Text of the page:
If you look at the center Sparrow missile trough, between station 4 LAU-92 and station 3's aft fin recess you will see a vertical line going across the trough, that's the staple. I thought the staple was an 80's mod done to older Tomcats, the above picture shows that it was done very early in the Tomcat's life. Since this photo was taken in Oct 76, the Tomcat was only in service for around 2 years and they already had structural issues that required Grumman to develop a fix.

 

The staple was a structural support beam but I don't recall the exact details about it, I just recall being told by an Airframer that is was a structural support beam. When I was in VF-101 (88-90) we had a hand full of birds (we had a total of 52 F-14A and A+'s when I was there) that had them. One thing for sure, they hurt like hell when you walk into the while walking down the tunnel at night.

 

One other thing, for aircraft with a staple, you could not load a Sparrow on station 4 (aft Sparrow station) since the staple blocked the nose of the missile from going up into the trough.You also could not load the aft weapons rails on aircraft that had a staple installed.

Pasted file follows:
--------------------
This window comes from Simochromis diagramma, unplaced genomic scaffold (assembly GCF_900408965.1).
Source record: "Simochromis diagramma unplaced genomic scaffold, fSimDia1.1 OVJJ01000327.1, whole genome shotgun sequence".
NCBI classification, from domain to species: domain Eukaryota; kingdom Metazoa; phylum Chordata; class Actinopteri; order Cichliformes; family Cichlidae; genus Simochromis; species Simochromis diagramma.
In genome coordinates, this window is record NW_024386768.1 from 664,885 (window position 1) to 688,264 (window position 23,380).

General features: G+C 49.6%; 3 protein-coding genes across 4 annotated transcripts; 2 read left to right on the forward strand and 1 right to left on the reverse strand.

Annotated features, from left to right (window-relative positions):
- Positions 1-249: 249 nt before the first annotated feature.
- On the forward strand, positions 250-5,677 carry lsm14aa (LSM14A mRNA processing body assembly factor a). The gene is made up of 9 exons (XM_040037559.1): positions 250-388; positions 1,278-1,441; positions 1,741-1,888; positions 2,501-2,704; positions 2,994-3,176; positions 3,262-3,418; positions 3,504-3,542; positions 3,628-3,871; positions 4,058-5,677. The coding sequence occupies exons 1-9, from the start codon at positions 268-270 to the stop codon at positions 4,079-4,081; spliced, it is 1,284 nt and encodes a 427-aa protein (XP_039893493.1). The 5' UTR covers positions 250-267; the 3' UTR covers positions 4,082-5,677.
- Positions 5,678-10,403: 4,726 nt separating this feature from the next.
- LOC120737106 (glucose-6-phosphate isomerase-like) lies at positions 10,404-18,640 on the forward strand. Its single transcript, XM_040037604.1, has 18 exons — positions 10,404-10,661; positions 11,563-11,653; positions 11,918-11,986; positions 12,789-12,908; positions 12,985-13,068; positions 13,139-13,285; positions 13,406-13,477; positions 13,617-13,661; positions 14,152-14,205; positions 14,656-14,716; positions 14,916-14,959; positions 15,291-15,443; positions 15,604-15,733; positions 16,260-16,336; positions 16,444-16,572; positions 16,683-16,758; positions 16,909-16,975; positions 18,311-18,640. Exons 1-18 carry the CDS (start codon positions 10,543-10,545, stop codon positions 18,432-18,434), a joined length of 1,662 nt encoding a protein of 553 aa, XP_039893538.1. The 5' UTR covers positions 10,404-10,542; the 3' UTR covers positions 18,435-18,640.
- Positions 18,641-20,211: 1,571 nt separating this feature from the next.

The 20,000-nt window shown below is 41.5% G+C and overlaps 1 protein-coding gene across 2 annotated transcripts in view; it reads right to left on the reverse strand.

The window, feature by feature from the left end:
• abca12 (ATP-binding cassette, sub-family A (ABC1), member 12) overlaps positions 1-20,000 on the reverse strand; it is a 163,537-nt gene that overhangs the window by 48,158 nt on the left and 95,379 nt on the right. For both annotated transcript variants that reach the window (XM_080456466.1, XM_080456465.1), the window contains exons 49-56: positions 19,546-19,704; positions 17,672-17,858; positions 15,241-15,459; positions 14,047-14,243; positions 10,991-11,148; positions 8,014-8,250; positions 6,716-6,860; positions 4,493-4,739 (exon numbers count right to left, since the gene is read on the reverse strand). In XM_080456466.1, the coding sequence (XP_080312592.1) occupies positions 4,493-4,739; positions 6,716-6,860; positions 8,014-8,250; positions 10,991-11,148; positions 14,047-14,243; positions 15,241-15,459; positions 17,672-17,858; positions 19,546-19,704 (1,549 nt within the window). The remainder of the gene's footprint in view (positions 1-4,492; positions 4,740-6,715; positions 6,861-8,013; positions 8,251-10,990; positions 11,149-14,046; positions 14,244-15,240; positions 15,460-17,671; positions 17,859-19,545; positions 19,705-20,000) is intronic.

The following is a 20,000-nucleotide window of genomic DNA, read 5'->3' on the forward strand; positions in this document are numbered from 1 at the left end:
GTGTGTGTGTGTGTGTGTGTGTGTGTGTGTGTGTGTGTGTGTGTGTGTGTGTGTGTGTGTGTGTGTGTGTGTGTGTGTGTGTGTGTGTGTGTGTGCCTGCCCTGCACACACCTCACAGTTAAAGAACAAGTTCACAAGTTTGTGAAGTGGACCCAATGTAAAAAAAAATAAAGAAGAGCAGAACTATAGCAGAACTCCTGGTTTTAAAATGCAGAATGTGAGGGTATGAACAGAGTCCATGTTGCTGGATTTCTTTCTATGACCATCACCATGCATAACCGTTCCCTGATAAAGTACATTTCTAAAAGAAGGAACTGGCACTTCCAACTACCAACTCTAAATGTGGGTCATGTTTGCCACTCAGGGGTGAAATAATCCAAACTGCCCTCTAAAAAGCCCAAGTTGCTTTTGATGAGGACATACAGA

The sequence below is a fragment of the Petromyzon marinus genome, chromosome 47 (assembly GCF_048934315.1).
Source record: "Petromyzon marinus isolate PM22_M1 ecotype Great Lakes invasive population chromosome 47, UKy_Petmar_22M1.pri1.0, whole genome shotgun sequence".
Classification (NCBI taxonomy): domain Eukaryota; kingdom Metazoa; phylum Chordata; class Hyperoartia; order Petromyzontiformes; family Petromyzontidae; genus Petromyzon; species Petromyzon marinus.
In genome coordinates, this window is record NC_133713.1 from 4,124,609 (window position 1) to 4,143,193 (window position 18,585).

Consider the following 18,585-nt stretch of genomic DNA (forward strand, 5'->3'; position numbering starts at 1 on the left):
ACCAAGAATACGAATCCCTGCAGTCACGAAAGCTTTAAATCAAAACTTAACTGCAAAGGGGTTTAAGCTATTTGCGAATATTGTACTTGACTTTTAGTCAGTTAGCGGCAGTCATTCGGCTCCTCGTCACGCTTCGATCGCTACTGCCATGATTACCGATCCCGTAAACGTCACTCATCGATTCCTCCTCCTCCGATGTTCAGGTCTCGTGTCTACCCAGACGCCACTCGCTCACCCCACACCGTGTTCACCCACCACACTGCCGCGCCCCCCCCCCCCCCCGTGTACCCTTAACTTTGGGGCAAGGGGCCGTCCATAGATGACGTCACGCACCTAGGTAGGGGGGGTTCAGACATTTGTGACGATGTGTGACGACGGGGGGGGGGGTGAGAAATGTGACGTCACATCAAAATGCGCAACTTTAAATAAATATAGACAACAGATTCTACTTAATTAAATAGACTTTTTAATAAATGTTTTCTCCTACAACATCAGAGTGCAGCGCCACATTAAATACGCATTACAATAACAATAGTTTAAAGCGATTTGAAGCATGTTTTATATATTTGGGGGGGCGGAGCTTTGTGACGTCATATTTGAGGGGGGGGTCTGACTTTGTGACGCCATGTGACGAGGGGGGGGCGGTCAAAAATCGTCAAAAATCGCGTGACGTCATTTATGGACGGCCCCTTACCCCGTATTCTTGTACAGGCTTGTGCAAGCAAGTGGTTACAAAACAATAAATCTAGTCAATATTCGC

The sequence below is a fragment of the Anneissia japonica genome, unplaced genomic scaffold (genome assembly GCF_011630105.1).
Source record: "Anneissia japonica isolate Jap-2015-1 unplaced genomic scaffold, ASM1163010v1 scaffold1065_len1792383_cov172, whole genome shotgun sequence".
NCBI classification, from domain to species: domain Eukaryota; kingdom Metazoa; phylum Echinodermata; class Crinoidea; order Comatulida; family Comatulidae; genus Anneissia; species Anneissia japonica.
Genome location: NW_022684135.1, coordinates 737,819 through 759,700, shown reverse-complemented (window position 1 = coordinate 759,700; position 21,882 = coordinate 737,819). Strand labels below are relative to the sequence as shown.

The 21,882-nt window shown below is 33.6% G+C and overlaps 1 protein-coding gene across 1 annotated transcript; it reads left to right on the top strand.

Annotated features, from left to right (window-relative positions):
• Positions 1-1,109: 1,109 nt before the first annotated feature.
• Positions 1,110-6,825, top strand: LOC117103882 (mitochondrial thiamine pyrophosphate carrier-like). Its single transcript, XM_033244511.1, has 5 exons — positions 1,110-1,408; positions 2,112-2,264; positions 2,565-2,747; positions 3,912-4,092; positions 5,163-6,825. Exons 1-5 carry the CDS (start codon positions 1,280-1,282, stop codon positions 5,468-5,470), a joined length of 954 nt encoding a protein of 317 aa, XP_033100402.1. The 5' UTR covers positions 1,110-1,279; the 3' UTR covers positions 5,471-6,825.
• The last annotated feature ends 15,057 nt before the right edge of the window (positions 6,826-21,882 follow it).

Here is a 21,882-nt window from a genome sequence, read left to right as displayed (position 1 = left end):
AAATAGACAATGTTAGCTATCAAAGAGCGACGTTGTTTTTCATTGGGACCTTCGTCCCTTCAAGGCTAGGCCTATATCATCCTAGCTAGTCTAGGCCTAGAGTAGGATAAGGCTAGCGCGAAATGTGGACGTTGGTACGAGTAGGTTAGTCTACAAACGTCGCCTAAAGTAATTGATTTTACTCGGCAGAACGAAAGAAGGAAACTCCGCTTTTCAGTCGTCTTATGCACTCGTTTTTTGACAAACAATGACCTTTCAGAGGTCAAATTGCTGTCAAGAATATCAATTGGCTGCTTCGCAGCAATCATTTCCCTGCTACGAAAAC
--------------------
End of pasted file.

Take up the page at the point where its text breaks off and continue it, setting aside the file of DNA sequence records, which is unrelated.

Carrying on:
Great info! Thanks for sharing it.

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Why only a certain amount of airframes received the staple I wonder. Was it a structural issue that Grumman later resolved after being identified and they fixed it on the assembly line? Now I'm curious if any D's got it too.

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Hm, when I started reading about the staple, I wondered if it was related to a structural issue we investigated in '86 or '87, but the staple is in the wrong location and predates the issue. One specific fuselage frame around the wing pivot was developing a crack in some airframes. One engineer developed a detailed 3D model in Patran--he had the frame sitting on his desk--while I worked on the loads. We found an excessive stress concentration due to too small a radius for the loading. I wasn't involved with the fix, and I don't recall how the problem was resolved.

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3 hours ago, Whiskey said:

Why only a certain amount of airframes received the staple I wonder. Was it a structural issue that Grumman later resolved after being identified and they fixed it on the assembly line? Now I'm curious if any D's got it too.

To my knowledge only the A had them, and they were older airframes.